Chemotherapy for breast cancer
Chemotherapy uses drugs to kill cancer cells or slow their growth. It may be called systemic treatment because the drugs circulate throughout the bloodstream.
Learn more about:
- When is chemotherapy used?
- Having chemotherapy
- Side effects of chemotherapy
- Video: What is chemotherapy?
When is chemotherapy used?
Chemotherapy may be used at different times:
- before surgery to shrink or control the cancer (neoadjuvant chemotherapy)
- if the cancer is not sensitive to hormone therapy and/or is HER2 positive
- after surgery to reduce the risk of the cancer returning (adjuvant).
Different types of chemotherapy drugs are used to treat early and locally advanced breast cancer. The choice of drug will depend on the type of cancer, how far it has spread and what other treatments you are having. Usually you will have a combination.
Common drugs include doxorubicin, cyclophosphamide, fluorouracil, docetaxel and paclitaxel. Your health professionals may also refer to the drugs by their brand names. Your medical oncologist will talk to you about the most suitable types of chemotherapy, as well as their risks and side effects.
Chemotherapy is given through a vein (intravenously). You will usually be treated as an outpatient, but occasionally you may have to stay in hospital overnight.
Most people will have chemotherapy for 3–6 months. Usually drugs are given once every three weeks, although some are given on a faster schedule (e.g. once every two weeks or once a week).
Chemotherapy damages cells as they divide. This makes the drugs effective against cancer cells, which divide rapidly. However, some normal cells – such as hair follicles, blood cells and cells inside the mouth or bowel – also divide rapidly. Side effects happen when chemotherapy damages these normal cells. Unlike cancer cells, normal cells can recover, so most side effects are temporary.
You may lose the hair on your head, and your eyebrows, eye lashes, underarm hair, pubic hair and beards can also be affected. It’s common for hair loss to begin two to three weeks after starting treatment. You’ll probably lose some hair gradually at first, and then more rapidly over the next few weeks.
Some treatment centres provide cold caps, which may prevent total head hair loss, but this depends on the drugs used. For information about cold caps, speak to your treatment team.
Generally, hair begins to grow back after treatment ends (Learn about wigs).
The Look Good Feel Better program helps people manage the appearance-related effects of cancer treatment. This may include sessions on make-up, skin care and hair styling to boost self-esteem during treatment. Call 1800 650 960 or visit lgfb.org.au.
For more on this, see Hair loss and cancer.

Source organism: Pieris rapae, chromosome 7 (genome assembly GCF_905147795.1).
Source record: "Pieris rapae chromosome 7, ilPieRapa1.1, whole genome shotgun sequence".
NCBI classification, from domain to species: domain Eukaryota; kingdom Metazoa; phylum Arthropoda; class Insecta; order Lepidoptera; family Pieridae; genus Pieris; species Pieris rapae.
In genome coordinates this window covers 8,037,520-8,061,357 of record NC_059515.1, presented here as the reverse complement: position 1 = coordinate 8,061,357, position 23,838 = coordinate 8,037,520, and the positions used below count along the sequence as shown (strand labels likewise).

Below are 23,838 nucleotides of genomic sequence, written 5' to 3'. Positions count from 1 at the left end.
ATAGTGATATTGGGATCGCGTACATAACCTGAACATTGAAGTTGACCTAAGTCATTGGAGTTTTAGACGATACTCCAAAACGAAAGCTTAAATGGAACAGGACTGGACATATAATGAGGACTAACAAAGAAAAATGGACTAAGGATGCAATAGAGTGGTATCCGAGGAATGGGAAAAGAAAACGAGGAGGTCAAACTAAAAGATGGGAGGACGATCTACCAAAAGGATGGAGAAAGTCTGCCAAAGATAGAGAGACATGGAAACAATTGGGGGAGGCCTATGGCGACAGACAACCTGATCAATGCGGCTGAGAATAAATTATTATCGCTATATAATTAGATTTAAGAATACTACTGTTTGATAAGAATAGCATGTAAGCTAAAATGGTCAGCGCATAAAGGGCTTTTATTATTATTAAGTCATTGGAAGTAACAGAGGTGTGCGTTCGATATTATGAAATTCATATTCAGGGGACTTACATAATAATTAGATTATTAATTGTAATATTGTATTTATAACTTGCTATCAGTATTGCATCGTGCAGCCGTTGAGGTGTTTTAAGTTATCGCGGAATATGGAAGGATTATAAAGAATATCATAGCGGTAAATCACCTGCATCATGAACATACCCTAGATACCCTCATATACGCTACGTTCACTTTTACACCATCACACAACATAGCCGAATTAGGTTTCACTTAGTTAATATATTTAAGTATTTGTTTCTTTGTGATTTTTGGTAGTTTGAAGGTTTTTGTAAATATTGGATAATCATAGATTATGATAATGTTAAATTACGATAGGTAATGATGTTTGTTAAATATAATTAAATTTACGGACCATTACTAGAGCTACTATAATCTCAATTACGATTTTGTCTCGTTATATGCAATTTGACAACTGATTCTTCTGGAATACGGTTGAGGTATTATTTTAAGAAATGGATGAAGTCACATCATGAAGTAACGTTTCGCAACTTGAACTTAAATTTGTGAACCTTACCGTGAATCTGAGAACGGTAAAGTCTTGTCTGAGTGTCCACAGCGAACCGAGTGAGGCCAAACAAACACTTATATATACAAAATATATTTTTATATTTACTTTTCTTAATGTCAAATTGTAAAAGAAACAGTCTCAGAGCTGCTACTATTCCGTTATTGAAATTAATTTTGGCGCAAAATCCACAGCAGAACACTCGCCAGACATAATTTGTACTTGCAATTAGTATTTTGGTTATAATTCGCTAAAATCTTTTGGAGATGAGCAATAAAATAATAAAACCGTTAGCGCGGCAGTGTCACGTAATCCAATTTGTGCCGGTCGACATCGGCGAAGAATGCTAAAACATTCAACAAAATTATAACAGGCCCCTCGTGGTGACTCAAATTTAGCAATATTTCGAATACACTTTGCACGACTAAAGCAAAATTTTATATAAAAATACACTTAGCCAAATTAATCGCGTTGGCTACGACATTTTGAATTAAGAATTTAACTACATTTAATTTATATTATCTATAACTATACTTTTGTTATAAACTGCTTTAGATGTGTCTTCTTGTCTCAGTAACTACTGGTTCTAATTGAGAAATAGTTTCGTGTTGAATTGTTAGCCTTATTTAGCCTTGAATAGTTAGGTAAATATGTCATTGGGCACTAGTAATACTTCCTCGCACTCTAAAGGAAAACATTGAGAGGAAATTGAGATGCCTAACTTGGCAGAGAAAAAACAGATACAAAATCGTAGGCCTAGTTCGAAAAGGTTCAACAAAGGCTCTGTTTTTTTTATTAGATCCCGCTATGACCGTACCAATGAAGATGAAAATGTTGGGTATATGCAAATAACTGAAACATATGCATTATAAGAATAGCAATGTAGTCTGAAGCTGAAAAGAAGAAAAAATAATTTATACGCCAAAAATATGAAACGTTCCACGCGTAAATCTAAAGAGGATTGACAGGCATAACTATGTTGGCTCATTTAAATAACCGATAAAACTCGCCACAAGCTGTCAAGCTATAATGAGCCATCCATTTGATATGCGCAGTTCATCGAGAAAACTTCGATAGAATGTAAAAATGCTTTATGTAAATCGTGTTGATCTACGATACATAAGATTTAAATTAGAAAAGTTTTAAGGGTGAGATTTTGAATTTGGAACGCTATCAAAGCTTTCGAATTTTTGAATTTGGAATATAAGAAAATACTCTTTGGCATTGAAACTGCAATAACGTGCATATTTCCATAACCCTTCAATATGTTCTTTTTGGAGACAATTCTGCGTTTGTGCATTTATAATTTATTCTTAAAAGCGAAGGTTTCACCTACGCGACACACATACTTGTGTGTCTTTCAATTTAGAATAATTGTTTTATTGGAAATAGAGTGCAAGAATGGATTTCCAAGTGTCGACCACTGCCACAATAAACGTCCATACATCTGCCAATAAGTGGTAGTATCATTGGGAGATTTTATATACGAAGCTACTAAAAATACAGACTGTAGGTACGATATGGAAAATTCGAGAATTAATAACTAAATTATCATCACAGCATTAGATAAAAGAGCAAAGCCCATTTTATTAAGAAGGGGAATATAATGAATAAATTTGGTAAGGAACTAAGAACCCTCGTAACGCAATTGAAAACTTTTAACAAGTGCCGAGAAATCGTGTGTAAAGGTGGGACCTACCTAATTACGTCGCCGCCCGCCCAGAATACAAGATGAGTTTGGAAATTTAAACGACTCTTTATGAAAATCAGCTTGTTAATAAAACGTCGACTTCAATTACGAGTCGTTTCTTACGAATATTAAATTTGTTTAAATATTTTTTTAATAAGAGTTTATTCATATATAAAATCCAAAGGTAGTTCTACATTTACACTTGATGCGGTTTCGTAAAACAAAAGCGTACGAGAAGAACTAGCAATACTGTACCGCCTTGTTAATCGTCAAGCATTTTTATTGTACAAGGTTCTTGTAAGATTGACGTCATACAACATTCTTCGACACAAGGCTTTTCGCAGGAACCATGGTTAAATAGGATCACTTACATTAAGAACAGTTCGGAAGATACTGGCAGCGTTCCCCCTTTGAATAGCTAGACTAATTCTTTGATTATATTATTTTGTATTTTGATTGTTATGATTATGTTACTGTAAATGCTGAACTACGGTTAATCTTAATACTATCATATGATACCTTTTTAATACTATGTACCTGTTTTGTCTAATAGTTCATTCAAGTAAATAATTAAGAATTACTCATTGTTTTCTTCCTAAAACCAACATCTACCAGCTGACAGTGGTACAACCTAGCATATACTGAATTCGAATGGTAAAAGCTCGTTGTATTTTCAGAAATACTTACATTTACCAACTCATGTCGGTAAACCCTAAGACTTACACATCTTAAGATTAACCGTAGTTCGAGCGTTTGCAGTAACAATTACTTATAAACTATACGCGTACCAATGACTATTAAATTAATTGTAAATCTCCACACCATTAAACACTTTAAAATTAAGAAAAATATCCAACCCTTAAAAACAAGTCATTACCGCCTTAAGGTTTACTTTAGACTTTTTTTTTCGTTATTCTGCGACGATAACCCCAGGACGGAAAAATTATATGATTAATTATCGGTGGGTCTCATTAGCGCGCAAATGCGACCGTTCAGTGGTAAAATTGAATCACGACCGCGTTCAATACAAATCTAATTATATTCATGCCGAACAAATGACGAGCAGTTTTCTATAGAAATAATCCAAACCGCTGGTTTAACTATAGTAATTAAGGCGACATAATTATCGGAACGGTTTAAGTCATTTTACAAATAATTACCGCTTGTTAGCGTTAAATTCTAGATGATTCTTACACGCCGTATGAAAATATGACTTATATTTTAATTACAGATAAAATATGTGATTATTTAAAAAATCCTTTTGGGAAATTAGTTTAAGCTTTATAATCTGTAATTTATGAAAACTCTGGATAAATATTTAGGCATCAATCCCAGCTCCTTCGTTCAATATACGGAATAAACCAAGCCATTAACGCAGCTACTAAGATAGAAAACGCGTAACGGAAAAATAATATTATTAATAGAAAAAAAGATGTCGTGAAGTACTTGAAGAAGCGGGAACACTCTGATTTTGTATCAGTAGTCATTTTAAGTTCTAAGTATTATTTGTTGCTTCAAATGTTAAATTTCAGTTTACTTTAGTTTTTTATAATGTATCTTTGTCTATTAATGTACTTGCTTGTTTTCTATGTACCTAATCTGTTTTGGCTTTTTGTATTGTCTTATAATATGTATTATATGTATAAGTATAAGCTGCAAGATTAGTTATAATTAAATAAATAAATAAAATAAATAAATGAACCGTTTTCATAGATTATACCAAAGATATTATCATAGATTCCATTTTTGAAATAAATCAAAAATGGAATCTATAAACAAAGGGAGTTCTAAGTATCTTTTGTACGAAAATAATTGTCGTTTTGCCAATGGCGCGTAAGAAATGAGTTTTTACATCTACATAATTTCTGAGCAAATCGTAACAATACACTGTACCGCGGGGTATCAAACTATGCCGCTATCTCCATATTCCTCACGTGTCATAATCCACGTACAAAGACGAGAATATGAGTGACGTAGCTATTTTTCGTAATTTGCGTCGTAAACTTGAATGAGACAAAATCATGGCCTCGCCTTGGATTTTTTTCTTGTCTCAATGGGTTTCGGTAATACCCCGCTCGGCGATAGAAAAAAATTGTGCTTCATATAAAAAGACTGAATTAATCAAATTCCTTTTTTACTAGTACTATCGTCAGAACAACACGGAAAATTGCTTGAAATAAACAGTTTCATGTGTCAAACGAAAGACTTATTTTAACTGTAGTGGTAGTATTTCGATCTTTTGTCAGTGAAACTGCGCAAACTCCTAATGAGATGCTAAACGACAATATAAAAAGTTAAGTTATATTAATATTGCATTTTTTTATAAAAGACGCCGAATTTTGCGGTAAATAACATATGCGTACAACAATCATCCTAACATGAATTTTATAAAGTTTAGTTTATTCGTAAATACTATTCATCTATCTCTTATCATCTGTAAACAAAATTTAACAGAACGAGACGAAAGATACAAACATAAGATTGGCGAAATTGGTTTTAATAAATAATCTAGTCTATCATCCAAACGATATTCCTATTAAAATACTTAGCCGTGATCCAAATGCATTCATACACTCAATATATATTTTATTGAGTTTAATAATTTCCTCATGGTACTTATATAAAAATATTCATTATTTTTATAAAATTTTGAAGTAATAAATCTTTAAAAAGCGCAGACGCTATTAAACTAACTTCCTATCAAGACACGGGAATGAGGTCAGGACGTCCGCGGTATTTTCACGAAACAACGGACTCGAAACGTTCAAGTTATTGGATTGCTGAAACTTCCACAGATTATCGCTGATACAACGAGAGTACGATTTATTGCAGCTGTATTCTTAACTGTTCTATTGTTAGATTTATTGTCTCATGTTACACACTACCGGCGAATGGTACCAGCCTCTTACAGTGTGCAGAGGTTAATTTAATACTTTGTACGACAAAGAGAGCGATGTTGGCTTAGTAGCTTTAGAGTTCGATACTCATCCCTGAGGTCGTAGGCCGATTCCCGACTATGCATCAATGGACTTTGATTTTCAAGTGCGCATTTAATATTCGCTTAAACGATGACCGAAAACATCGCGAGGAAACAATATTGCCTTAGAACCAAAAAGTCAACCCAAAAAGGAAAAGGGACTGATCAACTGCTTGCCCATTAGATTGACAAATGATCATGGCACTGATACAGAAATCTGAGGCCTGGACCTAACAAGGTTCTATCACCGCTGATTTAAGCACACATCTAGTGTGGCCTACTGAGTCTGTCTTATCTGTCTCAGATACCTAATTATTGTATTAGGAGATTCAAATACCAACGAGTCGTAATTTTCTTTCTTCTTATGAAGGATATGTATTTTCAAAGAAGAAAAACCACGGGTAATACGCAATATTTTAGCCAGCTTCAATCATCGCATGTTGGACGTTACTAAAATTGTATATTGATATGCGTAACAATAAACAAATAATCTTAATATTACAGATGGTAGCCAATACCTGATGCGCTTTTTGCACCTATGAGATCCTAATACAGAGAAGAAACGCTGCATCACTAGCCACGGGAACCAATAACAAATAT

You may feel sick with or without vomiting for several hours after each treatment. You will be given medicine to prevent nausea.
Some women find that their periods become irregular or stop during chemotherapy. Periods may return to normal after treatment or they may stop permanently (menopause), causing infertility. For men, chemotherapy can lower the number of sperm produced, which can cause temporary or permanent infertility.
If you may want to consider having children in the future, talk to your cancer specialists about the options and ask for a referral to a fertility specialist before your treatment starts.
For more on this, see Fertility and cancer.
Other side effects
Common side effects include tiredness, mouth ulcers and constipation.
Chemotherapy can also lower your immune system, increasing the risk of infection. Some people experience changes in thinking and memory (cancer-related cognitive impairment or “chemo brain”) or pins and needles (peripheral neuropathy).
Sometimes chemotherapy can damage the heart muscle, which can affect how blood is pumped around the body (cardiomyopathy). Although the risk is small, your heart health will be assessed before starting treatment and continue during treatment. Rarely, chemotherapy can cause a type of blood cancer.
For more on this, see Chemotherapy.
Video: What is chemotherapy?
Prof Bruce Mann, Professor of Surgery, The University of Melbourne, and Director, Breast Tumour Stream, Victorian Comprehensive Cancer Centre, VIC; Dr Marie Burke, Radiation Oncologist, and Medical Director GenesisCare Oncology, QLD; Dr Susan Fraser, Breast Physician, Cairns Hospital and Marlin Coast Surgery Cairns, QLD; Ruth Groom, Consumer; Julie McGirr, 13 11 20 Consultant, Cancer Council Victoria; A/Prof Catriona McNeil, Medical Oncologist, Chris O’Brien Lifehouse, NSW; Dr Roya Merie, Staff Specialist, Radiation Oncology, Liverpool Cancer Therapy Centre, Liverpool Hospital, NSW; Dr Eva Nagy, Oncoplastic Breast Surgeon, Sydney Oncoplastic Surgery, NSW; Gay Refeld, Clinical Nurse Consultant – Breast Care, St John of God Subiaco Hospital, WA; Genny Springham, Consumer.
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